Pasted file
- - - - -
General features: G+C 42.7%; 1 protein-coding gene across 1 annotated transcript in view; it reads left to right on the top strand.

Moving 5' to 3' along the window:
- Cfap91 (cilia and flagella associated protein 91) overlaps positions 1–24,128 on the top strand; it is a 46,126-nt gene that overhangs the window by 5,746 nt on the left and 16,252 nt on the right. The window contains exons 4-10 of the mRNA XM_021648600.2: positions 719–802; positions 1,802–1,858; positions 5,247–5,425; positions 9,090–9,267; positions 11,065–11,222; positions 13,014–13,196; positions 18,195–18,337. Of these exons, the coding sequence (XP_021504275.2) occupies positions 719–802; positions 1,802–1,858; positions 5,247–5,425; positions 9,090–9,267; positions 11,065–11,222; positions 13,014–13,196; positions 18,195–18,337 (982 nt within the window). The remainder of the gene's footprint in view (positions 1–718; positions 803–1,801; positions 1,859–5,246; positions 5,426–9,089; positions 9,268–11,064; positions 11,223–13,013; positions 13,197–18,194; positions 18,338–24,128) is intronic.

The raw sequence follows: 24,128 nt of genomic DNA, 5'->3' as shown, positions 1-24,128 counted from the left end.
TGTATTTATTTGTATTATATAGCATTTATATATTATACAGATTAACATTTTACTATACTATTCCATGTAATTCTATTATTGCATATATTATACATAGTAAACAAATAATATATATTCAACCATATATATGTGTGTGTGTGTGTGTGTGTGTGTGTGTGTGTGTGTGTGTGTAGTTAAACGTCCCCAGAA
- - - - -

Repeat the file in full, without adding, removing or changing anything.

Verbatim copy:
General features: G+C 42.7%; 1 protein-coding gene across 1 annotated transcript in view; it reads left to right on the top strand.

Moving 5' to 3' along the window:
- Cfap91 (cilia and flagella associated protein 91) overlaps positions 1–24,128 on the top strand; it is a 46,126-nt gene that overhangs the window by 5,746 nt on the left and 16,252 nt on the right. The window contains exons 4-10 of the mRNA XM_021648600.2: positions 719–802; positions 1,802–1,858; positions 5,247–5,425; positions 9,090–9,267; positions 11,065–11,222; positions 13,014–13,196; positions 18,195–18,337. Of these exons, the coding sequence (XP_021504275.2) occupies positions 719–802; positions 1,802–1,858; positions 5,247–5,425; positions 9,090–9,267; positions 11,065–11,222; positions 13,014–13,196; positions 18,195–18,337 (982 nt within the window). The remainder of the gene's footprint in view (positions 1–718; positions 803–1,801; positions 1,859–5,246; positions 5,426–9,089; positions 9,268–11,064; positions 11,223–13,013; positions 13,197–18,194; positions 18,338–24,128) is intronic.

The raw sequence follows: 24,128 nt of genomic DNA, 5'->3' as shown, positions 1-24,128 counted from the left end.
TGTATTTATTTGTATTATATAGCATTTATATATTATACAGATTAACATTTTACTATACTATTCCATGTAATTCTATTATTGCATATATTATACATAGTAAACAAATAATATATATTCAACCATATATATGTGTGTGTGTGTGTGTGTGTGTGTGTGTGTGTGTGTGTGTGTAGTTAAACGTCCCCAGAA